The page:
Eastern Cicada Killer Facts
- This visually impressive creation of evolution most frequently goes by the somewhat deceptive common name of the Eastern Cicada Killer. The insect does have several other, less often used names, though. These include cicada hawk and cicada killer.
- Within scientific circles, however, it’s generally referred to by its technical title. Unfortunately, though, that’s a slightly difficult term to pronounce for the layperson. That’s because this fabulous Arthropod bears the official name of Sphecius speciosus.
- It received that tongue-twisting moniker due to the efforts of the British entomologist, Dru Drury. He accomplished the first acknowledgement of it as a separate and distinct species. The researcher managed this scientifically noteworthy deed in the year 1773.
- Though intriguing, the name remains somewhat confusing. That’s due to the fact that the same term’s frequently applied to a number of different species with its feeding habits. They’re also occasionally referred to as sand hornets, though not hornets.
- Luckily, the Eastern Cicada Killer appears to be maintaining a population base that’s both stable and sufficient. That fortunate trend further seems to hold true throughout the entirety of its range. The IUCN, therefore, has no listing for it on the Red List.
- Nevertheless, this wonder of Nature must be considered to be facing at least some potential threats to its existence as a species. Habitat degradation and outright loss pose potential dangers. Its greatest threat, though, likely consists of climate change.
Eastern Cicada Killer Physical Description
The fascinating Eastern Cicada Killer quickly gains the appreciation of those who respect Nature. Unlike some species, however, it does so for several reasons. In its case, this occurs due to a combination of both its visual appeal and its sheer physical measurements.
Like many insects, it additionally displays a certain degree of the physiological characteristic of sexual dimorphism. In its specific situation, though, this trait manifests itself in terms of pure size. More precisely, females attain a larger average size than their male counterparts.
Both genders, though, vary significantly in body length, due to various local environmental factors. Overall, however, mature adults reach average total lengths ranging from 0.6 – 2 in (1.5 – 5 cm). Although rare, exceptional individuals sometimes exceed this length.
Otherwise, specimens of both sexes remain virtually indistinguishable to untrained observers. The general form is often described as robust, though elongated, as most of its kind. Its general appearance, in fact, resembles several species of yellowjacket and hornet.
The head of the Eastern Cicada Killer develops as comparatively large in relation to body size. Its eyes also attain a relatively large size for its kind. The long, jointed legs generally display a bright orange-yellow shade. The wings, meanwhile, show a light or dark brown hue.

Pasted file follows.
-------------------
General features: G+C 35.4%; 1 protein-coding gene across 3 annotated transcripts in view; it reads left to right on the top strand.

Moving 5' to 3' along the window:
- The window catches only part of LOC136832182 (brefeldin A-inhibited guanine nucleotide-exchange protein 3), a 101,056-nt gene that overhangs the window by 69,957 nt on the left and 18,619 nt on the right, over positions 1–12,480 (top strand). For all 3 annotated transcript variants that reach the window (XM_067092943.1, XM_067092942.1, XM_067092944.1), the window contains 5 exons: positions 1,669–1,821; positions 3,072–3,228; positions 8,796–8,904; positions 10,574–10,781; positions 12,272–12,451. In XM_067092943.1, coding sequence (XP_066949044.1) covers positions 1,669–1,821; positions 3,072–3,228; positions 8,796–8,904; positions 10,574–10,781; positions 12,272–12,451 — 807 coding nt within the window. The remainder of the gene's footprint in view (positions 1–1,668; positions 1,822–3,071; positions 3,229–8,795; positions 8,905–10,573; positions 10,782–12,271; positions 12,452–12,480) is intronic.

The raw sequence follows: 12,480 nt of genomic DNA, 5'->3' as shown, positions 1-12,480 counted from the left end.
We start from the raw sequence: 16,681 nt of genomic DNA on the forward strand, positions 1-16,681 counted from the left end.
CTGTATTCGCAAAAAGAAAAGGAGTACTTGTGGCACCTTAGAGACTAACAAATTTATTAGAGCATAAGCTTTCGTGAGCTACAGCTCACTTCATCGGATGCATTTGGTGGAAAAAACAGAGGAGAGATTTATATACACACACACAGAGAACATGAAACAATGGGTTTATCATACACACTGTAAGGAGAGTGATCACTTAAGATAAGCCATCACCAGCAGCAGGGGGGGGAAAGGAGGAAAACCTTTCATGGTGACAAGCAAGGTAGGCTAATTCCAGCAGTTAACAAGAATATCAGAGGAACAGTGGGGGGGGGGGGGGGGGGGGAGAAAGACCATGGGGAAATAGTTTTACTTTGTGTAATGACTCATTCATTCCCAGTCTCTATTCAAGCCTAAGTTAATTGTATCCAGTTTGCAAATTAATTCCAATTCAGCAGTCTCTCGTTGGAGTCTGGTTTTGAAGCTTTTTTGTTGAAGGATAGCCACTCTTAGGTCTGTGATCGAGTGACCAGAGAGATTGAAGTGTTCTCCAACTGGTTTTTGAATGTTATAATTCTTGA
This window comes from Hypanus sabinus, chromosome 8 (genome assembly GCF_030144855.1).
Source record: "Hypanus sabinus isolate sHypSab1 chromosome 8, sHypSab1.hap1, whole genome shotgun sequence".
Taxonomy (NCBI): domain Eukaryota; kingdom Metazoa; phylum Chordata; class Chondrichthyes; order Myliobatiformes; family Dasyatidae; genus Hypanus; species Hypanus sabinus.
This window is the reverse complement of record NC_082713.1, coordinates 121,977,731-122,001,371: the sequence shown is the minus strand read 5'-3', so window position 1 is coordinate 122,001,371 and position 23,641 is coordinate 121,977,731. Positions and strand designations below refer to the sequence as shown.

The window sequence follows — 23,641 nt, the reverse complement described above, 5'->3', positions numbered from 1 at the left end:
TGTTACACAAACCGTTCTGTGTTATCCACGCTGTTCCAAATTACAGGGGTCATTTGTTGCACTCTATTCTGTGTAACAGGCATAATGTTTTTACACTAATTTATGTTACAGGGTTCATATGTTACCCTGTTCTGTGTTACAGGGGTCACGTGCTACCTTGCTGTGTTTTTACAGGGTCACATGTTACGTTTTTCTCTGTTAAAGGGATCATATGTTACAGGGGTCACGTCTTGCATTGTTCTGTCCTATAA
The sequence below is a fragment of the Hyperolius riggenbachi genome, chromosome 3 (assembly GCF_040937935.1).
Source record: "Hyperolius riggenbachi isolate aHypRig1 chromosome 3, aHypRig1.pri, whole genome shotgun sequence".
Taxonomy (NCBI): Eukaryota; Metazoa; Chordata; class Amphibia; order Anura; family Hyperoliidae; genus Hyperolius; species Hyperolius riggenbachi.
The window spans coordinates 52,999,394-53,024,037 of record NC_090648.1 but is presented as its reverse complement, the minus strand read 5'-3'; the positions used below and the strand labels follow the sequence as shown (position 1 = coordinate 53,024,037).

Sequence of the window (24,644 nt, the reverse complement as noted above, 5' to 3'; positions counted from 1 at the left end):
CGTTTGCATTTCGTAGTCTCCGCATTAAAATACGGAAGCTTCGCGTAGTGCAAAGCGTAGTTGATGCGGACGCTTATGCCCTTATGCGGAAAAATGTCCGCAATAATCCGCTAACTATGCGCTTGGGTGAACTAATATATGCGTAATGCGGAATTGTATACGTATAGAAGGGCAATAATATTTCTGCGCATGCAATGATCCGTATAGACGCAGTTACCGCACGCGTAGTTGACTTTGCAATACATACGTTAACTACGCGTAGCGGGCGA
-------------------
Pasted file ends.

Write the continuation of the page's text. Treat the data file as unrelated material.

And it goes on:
It’s the body of this distinctive Hymenoptera that mosts catches the eye, though. The thorax, or middle section, shows reddish and black colors, along with a covering of dense hairs. It abdomen, however, manifests a black background, along with bright yellow stripes.
- Kingdom: Insecta
- Phylum: Arthropoda
- Class: Insecta
- Order: Hymenoptera
- Family: Crabronidae
- Genus: Sphecius
- Species: S. speciosus
Eastern Cicada Killer Distribution, Habitat, and Ecology
The impressive Eastern Cicada Killer evolved as native to a moderately broad swathe of the world. That’s also a region of the globe well known for its abundance of natural marvels. That’s true since it evolved as endemic to a portion of the continent of North America.
That’s where the mild deceptiveness of its name comes into play, though. It’s true that the invertebrate appears in the eastern sections of the United States, to be sure. Yet, it also lives in the midwest part of the country, in addition to Mexico and parts of Central America.
This intrepid creation of evolution developed as highly versatile and adaptible in its choice of habitat, too. That’s a large aid in its survival. Within its native range, the insect makes its home in a wide range of locations. This even includes around areas of human habitation.
It makes its home by burrowing into the ground, to construct a nest. To do so, it merely requires the soil to be well-drained, preferably sandy or loose clay in composition. It often appears in areas of grass-covered banks and hills, and next to raised sidewalks and patios.
The Eastern Cicada Killer evolved as solitary in nature, unlike more eusocial species. Adults emerge in summer, usually late June or early July. These typically feed on a wide variety of flowers for their nectar, as well as the sweet sap of various locally available plants.
Males tend to be quite aggressive towards each other, establishing breeding dominance. To humans, though, they pose no dange, since they have no stinger. Only females possess this appendage, using it to stun their prey. Their main food consists of cicadas, thus the name.